"Life, Animated" tells the remarkable story of how a young boy, Owen Suskind, found in Disney animation a pathway to language and a framework for making sense of the world. By evocatively interweaving classic Disney sequences with verite scenes from Owen's life, the film explores how identification and empathy like lago, Sbastian and Timon forge a conduit for him to understand his feelings and interpret reality. Beautiful, original animations further give form to Owen's fruitful dialogue with the Disney oeuvre as he imagines himself heroically facing adversity in a tribe of sidekicks. With an arsenal of narratives at his disposal, Owen rises to meet the challenges of adulthood in this moving coming-of-age tale.
I am somewhat sceptical as to whether or not Owen Suskind (the autistic subject of the film) could only have been 'enabled to communicate' by the remembered dialogue from a host of characters from Disney films or whether at some point, something else could have triggered his power of communication. We shall never know as Owen is now in his twenties and still reliant on these Disney films - usually aimed at the limited intellect of children - to support his mental anguish and guide his way forward. It's all very sad as whilst he is now living semi-independently in an 'assisted living' environment, he remains of great concern to his aging parents and Walter, his older brother. Walter appears to feel a natural and overwhelming obligation to do the right thing by his younger brother for as long as he is able to. This must clearly impact on his Walter's lifestyle - he does indeed look burdened throughout most of the film. Whilst Owen graduated and is living as independently as he can away from the family home (and now working in a cinema), his autism causes him to be insular and tunnel visioned around his own wellbeing, with little or no empathy for anything or anybody else around him. Given his disability it is, of course, totally understandable to those who can empathise with his plight and his inability to verbally interact with other people to any degree. Unfortunately, not everybody he meets during the course of his ongoing life will have the wherewithal to understand or accommodate his mental needs. His persona, therefore, may not promote kindness and goodwill in others towards this very vulnerable individual.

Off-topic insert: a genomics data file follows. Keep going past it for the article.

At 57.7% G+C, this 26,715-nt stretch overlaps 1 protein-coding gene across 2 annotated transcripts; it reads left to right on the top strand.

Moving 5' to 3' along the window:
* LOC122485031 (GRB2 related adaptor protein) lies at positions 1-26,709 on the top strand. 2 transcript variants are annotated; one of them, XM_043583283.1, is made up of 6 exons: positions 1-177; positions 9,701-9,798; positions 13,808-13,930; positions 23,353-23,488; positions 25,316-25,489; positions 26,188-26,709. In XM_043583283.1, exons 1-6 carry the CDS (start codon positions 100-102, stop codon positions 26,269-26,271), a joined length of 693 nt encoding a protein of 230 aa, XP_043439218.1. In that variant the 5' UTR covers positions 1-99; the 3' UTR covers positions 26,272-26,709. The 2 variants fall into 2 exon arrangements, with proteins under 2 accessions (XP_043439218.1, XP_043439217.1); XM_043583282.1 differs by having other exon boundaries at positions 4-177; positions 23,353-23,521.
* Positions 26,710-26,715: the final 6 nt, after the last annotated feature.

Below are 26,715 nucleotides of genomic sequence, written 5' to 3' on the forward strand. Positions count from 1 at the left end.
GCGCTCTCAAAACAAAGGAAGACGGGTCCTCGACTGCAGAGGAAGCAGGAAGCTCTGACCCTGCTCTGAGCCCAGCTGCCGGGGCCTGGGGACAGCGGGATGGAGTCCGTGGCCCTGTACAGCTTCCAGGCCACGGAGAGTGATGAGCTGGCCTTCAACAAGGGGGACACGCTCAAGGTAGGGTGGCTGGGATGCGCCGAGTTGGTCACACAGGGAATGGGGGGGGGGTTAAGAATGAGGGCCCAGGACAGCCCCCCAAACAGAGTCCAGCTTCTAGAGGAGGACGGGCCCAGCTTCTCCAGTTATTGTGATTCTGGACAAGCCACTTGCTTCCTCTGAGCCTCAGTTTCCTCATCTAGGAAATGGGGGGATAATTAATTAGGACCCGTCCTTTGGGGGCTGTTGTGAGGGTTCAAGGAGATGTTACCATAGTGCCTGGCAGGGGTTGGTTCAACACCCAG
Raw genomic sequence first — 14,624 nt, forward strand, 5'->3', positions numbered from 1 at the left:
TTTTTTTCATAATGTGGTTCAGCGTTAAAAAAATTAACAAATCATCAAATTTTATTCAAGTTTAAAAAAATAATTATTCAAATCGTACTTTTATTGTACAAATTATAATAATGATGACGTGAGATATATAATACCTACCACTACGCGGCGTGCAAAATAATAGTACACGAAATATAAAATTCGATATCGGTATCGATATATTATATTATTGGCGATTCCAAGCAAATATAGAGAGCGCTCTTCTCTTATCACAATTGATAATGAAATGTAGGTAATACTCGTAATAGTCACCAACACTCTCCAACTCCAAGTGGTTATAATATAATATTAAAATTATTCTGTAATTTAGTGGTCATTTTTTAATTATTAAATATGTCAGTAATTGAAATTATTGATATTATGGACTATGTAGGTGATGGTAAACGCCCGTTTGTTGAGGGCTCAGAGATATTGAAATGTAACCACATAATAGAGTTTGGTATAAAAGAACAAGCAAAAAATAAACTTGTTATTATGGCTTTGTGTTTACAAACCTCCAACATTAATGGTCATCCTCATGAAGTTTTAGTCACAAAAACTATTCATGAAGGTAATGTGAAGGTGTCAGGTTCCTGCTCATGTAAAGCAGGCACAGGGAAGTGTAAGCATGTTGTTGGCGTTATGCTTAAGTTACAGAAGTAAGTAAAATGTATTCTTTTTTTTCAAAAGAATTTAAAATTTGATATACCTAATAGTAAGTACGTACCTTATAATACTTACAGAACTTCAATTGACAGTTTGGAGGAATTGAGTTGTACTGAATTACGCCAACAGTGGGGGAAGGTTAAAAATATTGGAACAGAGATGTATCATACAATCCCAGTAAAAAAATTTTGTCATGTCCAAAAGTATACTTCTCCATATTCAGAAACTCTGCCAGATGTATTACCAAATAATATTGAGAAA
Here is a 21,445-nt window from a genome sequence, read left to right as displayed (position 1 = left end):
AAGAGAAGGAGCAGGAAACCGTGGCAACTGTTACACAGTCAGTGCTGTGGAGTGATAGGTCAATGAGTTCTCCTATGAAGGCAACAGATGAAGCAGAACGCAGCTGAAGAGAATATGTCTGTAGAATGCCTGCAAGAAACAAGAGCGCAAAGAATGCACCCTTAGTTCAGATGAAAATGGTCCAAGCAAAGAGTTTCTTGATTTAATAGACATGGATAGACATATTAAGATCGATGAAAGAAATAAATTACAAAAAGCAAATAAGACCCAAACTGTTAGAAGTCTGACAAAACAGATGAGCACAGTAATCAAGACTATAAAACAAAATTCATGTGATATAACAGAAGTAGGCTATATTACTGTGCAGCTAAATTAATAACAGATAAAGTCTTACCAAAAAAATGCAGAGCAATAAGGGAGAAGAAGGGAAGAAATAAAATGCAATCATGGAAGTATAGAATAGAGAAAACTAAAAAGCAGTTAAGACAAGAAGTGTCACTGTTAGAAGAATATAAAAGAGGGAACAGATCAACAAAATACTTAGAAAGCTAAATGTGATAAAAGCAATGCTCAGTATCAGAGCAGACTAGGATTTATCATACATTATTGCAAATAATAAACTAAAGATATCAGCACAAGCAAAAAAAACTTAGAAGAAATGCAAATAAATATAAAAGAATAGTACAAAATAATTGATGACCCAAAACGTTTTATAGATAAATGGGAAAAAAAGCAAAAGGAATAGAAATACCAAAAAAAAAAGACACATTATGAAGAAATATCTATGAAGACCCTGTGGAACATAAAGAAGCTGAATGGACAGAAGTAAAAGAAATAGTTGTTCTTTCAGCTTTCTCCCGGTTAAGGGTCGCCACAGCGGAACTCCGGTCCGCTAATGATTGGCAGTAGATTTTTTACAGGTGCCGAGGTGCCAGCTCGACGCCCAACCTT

A heartwarming, captivating and most of all - honest tale of facing life’s challenges while battling autism – Life, Animated is the true story of Owen Suskind and his trials and tribulations with the condition in mind. It is, at times sad and bittersweet, but it’s also motivating and funny, carrying along a message not many documentaries care to explore as deeply as director Roger Ross Williams does. A viewing that delves deeply into the condition of autism and helps others understand how consequences living with it reflect upon both an individual and the nearby community that is surrounding him.
Life, Animated follows the life of Owen Suskind, who at the age of three had started acting strange toward his parents. Little did they know Owen would never be able to normally communicate with them in the future, since he would soon be diagnosed with autism - to a great heartache of his beloved family.
There was still hope to be had however.
After seeking professional help, his father Ron (the author of a book this film is based upon) finally found a way to get in touch with his son. Namely, Owen became mesmerized by animated Disney features and was soon able to express many, if not all feelings through the often jumpy character gestures and exaggerated motions these fictional characters employed. While learning, Owen has used segments, moments - even whole scenes to convey what his thought were on a given topic. Features included were Aladdin, The Little Mermaid, The Jungle Book and many more.
What’s more: Life, Animated shows Owen memorizing all dialogue that Disney characters speak, whether it be long string of complicated jargon sentences, or one liners that deliver a punch-line made immortal by all who care to remember it. From here onward, Owen has managed to step over the obstacles and has started learning conventional and methodical knowledge techniques like reading, writing, and finally – speaking. His parents couldn’t be happier at this point, and we the audience feel it too.
Furthermore, the film’s structure combines animation, live footage from Owen’s childhood and later young adulthood, and various inserts from different animated Disney classics to show how Owen’s character develops through these steps. It’s both sad and nostalgic to see how he grows up to pursue a life of his own without the help of his parents; but it’s also cathartic to see Owen, after all that trouble, succeed in what he wants to do in life.
Ultimately, Life, Animated provides valuable insight into the lives of those with autism, and all affected sides for that matter. It’s a tale of endurance that will fill you with bittersweet joy once the credits start to roll.
You rated this film: 5
Adrijan Arsovski - Cinema Paradiso
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